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  • Writer's pictureMatt Beaney


As we enter 2023, many of us may be thinking about our own resolutions for the new year. In this 5-day Bible study, we will focus on God's resolutions - His will - for us in the coming year. Our devotions will be based primarily on Peter's words from 2 Peter 1:3-9, where he encourages believers to make every effort to add goodness, knowledge, self-control, perseverance, godliness, brotherly kindness, and love to their faith. By seeking to align our lives with God's will and cultivating these virtues, we can more fully live out our faith and experience the blessings of following God's plan for our lives.

‘For this very reason, make every effort to add to your faith goodness; and to goodness, knowledge; and to knowledge, self-control; and to self-control, perseverance; and to perseverance, godliness; and to godliness, mutual affection; and to mutual affection, love. For if you possess these qualities in increasing measure, they will keep you from being ineffective and unproductive in your knowledge of our Lord Jesus Christ. But whoever does not have them is nearsighted and blind, forgetting that they have been cleansed from their past sins.’ (2 Peter 1:5-9)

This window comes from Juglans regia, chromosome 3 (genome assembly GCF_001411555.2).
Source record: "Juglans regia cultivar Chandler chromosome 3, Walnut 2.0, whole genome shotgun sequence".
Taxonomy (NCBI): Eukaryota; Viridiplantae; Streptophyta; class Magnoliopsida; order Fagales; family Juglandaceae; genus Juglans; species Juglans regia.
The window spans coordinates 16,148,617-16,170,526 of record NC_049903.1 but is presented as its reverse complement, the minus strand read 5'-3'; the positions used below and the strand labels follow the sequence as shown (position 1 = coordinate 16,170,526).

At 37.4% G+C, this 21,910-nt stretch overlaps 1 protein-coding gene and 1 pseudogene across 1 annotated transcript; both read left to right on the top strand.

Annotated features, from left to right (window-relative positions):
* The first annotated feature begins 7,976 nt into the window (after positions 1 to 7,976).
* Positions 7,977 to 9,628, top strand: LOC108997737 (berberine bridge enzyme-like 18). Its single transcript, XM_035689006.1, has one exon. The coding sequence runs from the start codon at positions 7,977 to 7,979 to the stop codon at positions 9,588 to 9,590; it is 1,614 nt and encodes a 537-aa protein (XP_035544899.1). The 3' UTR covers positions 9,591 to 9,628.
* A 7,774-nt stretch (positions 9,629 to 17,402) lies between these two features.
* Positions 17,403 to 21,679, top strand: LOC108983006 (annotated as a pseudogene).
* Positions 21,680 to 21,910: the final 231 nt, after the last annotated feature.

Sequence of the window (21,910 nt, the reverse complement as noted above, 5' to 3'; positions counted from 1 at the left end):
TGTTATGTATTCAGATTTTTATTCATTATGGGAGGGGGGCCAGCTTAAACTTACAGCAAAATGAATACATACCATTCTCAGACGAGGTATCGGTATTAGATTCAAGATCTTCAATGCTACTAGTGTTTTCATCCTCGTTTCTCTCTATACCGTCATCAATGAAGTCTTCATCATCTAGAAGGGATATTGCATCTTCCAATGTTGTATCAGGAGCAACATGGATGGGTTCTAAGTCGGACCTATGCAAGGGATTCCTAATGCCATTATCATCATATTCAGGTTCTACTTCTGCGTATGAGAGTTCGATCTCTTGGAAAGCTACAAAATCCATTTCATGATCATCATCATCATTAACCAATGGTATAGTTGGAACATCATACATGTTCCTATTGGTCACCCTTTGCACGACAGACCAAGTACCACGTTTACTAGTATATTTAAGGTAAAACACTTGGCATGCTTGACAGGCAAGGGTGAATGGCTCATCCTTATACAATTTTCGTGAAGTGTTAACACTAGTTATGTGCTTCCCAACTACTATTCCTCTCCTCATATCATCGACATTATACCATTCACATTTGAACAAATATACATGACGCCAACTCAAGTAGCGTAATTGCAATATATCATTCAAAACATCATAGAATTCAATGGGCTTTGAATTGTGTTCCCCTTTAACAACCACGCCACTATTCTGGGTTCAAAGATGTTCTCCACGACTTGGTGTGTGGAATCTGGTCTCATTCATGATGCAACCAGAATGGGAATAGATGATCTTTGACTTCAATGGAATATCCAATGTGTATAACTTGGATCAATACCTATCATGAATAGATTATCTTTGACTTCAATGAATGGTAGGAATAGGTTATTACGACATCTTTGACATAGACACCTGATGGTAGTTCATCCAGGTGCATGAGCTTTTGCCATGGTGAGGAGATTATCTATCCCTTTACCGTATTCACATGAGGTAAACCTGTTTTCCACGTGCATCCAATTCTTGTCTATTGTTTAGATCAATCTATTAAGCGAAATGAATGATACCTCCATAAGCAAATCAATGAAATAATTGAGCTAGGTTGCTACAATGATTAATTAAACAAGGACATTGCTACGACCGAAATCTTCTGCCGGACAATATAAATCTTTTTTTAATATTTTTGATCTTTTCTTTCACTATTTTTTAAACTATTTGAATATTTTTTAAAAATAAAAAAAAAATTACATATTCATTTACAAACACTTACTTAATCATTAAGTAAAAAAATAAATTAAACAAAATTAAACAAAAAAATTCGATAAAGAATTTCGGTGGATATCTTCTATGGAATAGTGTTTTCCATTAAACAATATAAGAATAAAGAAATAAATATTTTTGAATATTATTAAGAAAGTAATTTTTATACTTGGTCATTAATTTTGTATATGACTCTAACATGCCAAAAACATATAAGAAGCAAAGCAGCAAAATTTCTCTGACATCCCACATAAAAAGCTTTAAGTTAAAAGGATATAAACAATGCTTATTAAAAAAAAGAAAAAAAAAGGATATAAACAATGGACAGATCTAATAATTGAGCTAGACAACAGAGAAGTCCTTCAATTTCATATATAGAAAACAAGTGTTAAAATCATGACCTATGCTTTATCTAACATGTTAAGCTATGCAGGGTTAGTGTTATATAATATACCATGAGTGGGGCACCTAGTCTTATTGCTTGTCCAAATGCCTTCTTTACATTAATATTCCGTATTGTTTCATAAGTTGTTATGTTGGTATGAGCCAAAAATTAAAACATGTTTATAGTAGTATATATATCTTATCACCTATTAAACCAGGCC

Summary: If we will add self-control and perseverance to our character, we will focus on doing the right things more often and so grow in godliness.

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Another resolution that God wants us to have is that we ‘make every effort to add to [our] faith…self-control and perseverance.’

It is no secret that our culture often promotes the idea that self-control is unnecessary or even undesirable. We are told that we should not try to regulate our sexual desires or other urges for happiness, that discipline and planning are unnecessary or even harmful in our education, and that uncontrolled displays of emotion are more authentic or spiritual in worship. However, without self-control and perseverance, we risk being controlled by our own fleshly desires, the values of the culture around us, and our focus on things that are not truly good or fulfilling. As Paul writes in 2 Peter 1:5-9, we are called to make every effort to add self-control and perseverance to our faith, along with other virtues such as knowledge, godliness, brotherly kindness, and love. By cultivating self-control and perseverance, we can resist the negative influences of our culture and use our time and energy wisely to pursue what is truly good and pleasing to God.


‘Enkrateia’ is a Greek word that is often translated as "self-control" or "temperance." It refers to the ability to control one's desires and actions, especially in regards to pleasures or appetites, in order to achieve a higher goal or purpose.